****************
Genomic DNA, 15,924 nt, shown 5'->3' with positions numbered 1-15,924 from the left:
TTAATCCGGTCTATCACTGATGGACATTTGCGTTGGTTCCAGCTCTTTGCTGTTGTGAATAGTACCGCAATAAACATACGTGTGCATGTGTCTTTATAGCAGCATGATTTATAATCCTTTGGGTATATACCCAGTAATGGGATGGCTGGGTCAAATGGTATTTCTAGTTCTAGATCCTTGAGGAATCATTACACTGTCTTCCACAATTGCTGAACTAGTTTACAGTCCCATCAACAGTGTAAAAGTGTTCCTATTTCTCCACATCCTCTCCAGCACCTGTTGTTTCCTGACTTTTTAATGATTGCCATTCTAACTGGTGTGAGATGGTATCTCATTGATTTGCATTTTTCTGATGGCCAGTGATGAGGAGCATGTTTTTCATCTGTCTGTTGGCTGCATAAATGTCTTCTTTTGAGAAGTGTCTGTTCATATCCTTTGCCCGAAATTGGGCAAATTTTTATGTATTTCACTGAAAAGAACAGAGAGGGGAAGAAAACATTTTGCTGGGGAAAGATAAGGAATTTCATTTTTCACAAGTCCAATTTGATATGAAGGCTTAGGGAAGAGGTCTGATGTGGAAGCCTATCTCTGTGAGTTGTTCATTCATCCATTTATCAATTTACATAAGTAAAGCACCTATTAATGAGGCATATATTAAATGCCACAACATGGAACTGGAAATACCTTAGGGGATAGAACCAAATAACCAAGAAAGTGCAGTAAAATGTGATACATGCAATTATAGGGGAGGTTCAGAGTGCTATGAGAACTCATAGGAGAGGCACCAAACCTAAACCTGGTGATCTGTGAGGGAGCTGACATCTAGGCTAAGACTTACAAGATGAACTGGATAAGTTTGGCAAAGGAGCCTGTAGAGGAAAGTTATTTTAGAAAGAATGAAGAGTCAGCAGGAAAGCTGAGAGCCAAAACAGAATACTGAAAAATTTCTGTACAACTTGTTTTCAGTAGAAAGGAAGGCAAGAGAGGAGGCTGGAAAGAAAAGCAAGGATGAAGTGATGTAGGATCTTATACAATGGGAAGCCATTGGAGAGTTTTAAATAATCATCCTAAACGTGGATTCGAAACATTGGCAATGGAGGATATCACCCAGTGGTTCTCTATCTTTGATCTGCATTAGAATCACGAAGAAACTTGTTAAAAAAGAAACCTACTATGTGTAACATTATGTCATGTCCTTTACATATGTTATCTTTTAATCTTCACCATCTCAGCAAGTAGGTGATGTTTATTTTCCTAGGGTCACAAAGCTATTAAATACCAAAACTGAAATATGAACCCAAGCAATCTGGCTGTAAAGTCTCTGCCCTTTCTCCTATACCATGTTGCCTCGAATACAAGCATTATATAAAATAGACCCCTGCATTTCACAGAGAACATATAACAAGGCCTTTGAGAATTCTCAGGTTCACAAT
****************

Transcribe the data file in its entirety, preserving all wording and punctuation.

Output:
Genomic DNA, 15,924 nt, shown 5'->3' with positions numbered 1-15,924 from the left:
TTAATCCGGTCTATCACTGATGGACATTTGCGTTGGTTCCAGCTCTTTGCTGTTGTGAATAGTACCGCAATAAACATACGTGTGCATGTGTCTTTATAGCAGCATGATTTATAATCCTTTGGGTATATACCCAGTAATGGGATGGCTGGGTCAAATGGTATTTCTAGTTCTAGATCCTTGAGGAATCATTACACTGTCTTCCACAATTGCTGAACTAGTTTACAGTCCCATCAACAGTGTAAAAGTGTTCCTATTTCTCCACATCCTCTCCAGCACCTGTTGTTTCCTGACTTTTTAATGATTGCCATTCTAACTGGTGTGAGATGGTATCTCATTGATTTGCATTTTTCTGATGGCCAGTGATGAGGAGCATGTTTTTCATCTGTCTGTTGGCTGCATAAATGTCTTCTTTTGAGAAGTGTCTGTTCATATCCTTTGCCCGAAATTGGGCAAATTTTTATGTATTTCACTGAAAAGAACAGAGAGGGGAAGAAAACATTTTGCTGGGGAAAGATAAGGAATTTCATTTTTCACAAGTCCAATTTGATATGAAGGCTTAGGGAAGAGGTCTGATGTGGAAGCCTATCTCTGTGAGTTGTTCATTCATCCATTTATCAATTTACATAAGTAAAGCACCTATTAATGAGGCATATATTAAATGCCACAACATGGAACTGGAAATACCTTAGGGGATAGAACCAAATAACCAAGAAAGTGCAGTAAAATGTGATACATGCAATTATAGGGGAGGTTCAGAGTGCTATGAGAACTCATAGGAGAGGCACCAAACCTAAACCTGGTGATCTGTGAGGGAGCTGACATCTAGGCTAAGACTTACAAGATGAACTGGATAAGTTTGGCAAAGGAGCCTGTAGAGGAAAGTTATTTTAGAAAGAATGAAGAGTCAGCAGGAAAGCTGAGAGCCAAAACAGAATACTGAAAAATTTCTGTACAACTTGTTTTCAGTAGAAAGGAAGGCAAGAGAGGAGGCTGGAAAGAAAAGCAAGGATGAAGTGATGTAGGATCTTATACAATGGGAAGCCATTGGAGAGTTTTAAATAATCATCCTAAACGTGGATTCGAAACATTGGCAATGGAGGATATCACCCAGTGGTTCTCTATCTTTGATCTGCATTAGAATCACGAAGAAACTTGTTAAAAAAGAAACCTACTATGTGTAACATTATGTCATGTCCTTTACATATGTTATCTTTTAATCTTCACCATCTCAGCAAGTAGGTGATGTTTATTTTCCTAGGGTCACAAAGCTATTAAATACCAAAACTGAAATATGAACCCAAGCAATCTGGCTGTAAAGTCTCTGCCCTTTCTCCTATACCATGTTGCCTCGAATACAAGCATTATATAAAATAGACCCCTGCATTTCACAGAGAACATATAACAAGGCCTTTGAGAATTCTCAGGTTCACAAT